17 recorded plants were previously listed as eclectus foods.35 5 were recorded as probable foods. Of these Canarium spp. and Cinnamonum olivieri were found on the forest floor below a foraging event and therefore confirmed as eclectus food. Dissalaria laxinervus was the only fruit on the reference listed not found or examined during this study. Fruits from the reference list35 and those found in this study are divided into 3 groups according to their physical characteristics. The first group contains plants that produce fruits with soft skins and fleshy pulp; the second fruits that contain seeds surrounded by aril and the third are fruits containing edible seeds. The soft skinned succulent fruits of Canarium spp., Cinnamomum olivieri (Black Sassafras), Cissus pentaclada, Cissus repens, Ficus spp., Leea indica, Mackinlaya confuse, Melodorum leichhardtii (Acid Drop), Micromelum minutum (Lime berry), Ptychosperma elegans (Solitaire Palm), Salacia chinensis (Lolly Vine), Terminalia sericocarpa (Damson Plum), Syzygium aqueum (Watery Rose-apple), Syzigium luehmannii (Lilly Pilly) and Syzygium suborbiculare (Lady Apple) are placed in the first group. Dillenia alata (Golden Guinea tree), Cupaniopsis anacardioides (Tuckeroo), Glochidion spp. (Buttonwoods), Tetracera nordtiana (Fire Vine), Claoxylon spp. (Brittlewood), Diploglottis diphyllosteia (Northern Tamarind) belong in the second group. The third group consists of plants Acacia meloanoxylon (Black wattle), Alphitonia petrei (Pink Ash), Alphitonia whitei (White Ash), Alphitonia excelsa (Red Ash), Dodonea lanceolata var. subsessifolia (Hopbush), Grewia papuana (Grewia), Lagerstomera archeriana (Native Crepe Myrtle), Macaranga tanarius (Blush Macaranga), Macaranga involcrata (Macaranga), Polyscias elegans (Celerywood), Toechima daemelianum (Cape Tamarind) that produce seeds identified as eclectus food.

 

Discussion

Field studies met with the same logistical barriers experienced by previous research into the wild diets of tropical parrots.31 Foraging events in the dense canopy foliage are rarely observed from the rainforest floor and eclectus parrots do not enter the immediate understory to feed because plants growing there produce little if any fruit due to a lack of light penetration from above. However, raucous calls of male eclectus gave direction to foraging sites. Our observations confirmed previous research findings that eclectus parrots spend most of their morning and afternoon foraging time within the protection of the rainforest canopy where an abundant supply of soft skinned fleshy fruits are found. 37 In our study eclectus parrots were seen eating succulent pulp from the fruit of Salacia chinensis and Leea indica. The textural qualities, water and nutrient content of these fruits are typical of canopy foods eaten by eclectus parrots, which make up the bulk of their natural diet.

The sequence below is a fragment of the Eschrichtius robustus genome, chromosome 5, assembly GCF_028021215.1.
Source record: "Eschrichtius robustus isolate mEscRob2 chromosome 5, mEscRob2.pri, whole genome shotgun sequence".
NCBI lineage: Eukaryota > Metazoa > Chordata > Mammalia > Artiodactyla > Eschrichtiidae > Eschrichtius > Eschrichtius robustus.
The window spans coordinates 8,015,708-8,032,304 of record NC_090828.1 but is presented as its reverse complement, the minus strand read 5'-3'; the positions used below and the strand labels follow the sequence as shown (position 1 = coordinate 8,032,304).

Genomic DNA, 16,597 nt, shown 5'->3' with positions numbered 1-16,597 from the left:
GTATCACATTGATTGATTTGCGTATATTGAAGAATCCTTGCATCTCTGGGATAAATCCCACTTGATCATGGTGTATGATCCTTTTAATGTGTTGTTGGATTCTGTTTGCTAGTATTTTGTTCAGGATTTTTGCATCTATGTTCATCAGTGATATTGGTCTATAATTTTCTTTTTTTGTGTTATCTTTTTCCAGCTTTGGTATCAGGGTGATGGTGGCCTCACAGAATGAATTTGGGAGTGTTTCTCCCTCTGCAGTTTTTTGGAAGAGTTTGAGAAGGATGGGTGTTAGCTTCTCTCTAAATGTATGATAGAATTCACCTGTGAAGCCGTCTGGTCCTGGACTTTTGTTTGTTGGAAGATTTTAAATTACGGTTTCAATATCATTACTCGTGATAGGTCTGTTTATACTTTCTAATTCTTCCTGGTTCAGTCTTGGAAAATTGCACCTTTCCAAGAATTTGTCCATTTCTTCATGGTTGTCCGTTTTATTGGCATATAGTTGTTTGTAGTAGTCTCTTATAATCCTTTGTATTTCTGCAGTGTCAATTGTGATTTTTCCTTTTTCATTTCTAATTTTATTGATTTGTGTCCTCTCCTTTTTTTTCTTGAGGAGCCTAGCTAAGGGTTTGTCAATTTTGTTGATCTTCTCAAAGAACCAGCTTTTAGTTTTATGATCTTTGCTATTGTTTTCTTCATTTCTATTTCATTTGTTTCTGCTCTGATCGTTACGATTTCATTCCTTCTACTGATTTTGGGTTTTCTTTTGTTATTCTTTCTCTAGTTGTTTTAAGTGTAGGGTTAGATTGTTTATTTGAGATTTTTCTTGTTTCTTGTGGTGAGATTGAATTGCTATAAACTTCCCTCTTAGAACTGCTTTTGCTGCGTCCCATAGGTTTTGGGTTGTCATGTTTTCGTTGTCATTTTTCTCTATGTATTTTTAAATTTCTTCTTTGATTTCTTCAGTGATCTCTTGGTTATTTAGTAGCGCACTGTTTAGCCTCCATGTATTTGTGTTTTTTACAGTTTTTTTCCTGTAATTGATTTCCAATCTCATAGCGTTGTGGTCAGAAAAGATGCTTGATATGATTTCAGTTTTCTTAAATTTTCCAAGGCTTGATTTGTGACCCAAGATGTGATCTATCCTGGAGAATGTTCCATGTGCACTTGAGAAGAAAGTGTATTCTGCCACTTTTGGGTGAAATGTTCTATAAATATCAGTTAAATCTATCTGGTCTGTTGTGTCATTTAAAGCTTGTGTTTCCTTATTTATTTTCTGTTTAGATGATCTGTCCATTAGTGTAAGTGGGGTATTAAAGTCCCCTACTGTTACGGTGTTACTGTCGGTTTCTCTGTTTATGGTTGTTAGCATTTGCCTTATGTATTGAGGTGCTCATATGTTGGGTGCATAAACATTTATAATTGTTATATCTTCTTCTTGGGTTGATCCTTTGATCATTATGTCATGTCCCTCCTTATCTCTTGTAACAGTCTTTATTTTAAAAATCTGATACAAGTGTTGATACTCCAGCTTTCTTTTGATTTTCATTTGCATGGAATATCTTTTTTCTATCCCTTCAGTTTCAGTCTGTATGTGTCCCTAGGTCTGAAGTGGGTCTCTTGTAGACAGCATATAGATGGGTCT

Eclectus parrots are more visible away from the protection of the canopy. They are seen most often at the edges of rainforest where plants receive the necessary sunlight to promote flowering and fruit set. The best viewing is located along roadway cuttings, creeks, woodland/ grassland margins and areas disturbed by fallen trees where feeding activity occurs at a lower level than the rainforest canopy. These auxiliary foraging forays, which are usually noticed late morning, appear to focus on seeds and other foods of high nutritional worth. Hopwood Dodonea lancelata is a perfect example of nutritionally valuable eclectus food. There is substantial foraging time, risk from predation and energy cost involved in finding and eating the tiny seeds of this and similar plants, which suggest they offer a high nutrient incentive. Therefore it is expected that seeds constitute a much smaller part of the wild diet compared to fruit pulp, which further corroborates the eclectus position in the guild of frugivory.

 

The hard small nutritionally concentrated seeds of Dodonea lancelata and wet nutrient-dilute fruit pulp of Salacia chinensis and Leea indica epitomize the physical and chemical extremes of the eclectus wild diet. Discrepancies between the physical and chemical characteristics of these known natural foods are used to claim the distinct digestion capabilities of eclectus parrots. Close observations of captive birds consuming Dodonea lancelata seeds were responsible for unveiling an eating habit distinctly different from chicken or parrot granivory and more closely aligned with the digestive principles of frugivory. The ancestral digestion model of granivory, which has been conclusively described for poultry24, is the basis of our digestion hypothesis for eclectus parrots with elements of frugivory overlaying it. 

 

Natural foraging behaviors and eating habits, which are considered an adaptive response to the wild diet23, were also studied because of their close association with digestive processes. Fortuitously visits to Iron Range coincided with breeding activity and a time of year when Kajoolaboo trees are bare of leaves. This annual event presented a rare opportunity to enjoy an unobstructed view of the daily movements of a family of eclectus parrots. As a result this study was able to clearly demonstrate a highly regulated intermittent feeding pattern of eclectus parrots in the wild.

 

The most noteworthy aspects of our investigations, namely the physical and chemical attributes of the wild diet biased towards frugivory, a highly regimented intermittent foraging behavior, and the distinctive manner in which seeds are eaten, infer an eclectus model of digestion trending towards frugivory but born upon the principles of granivory.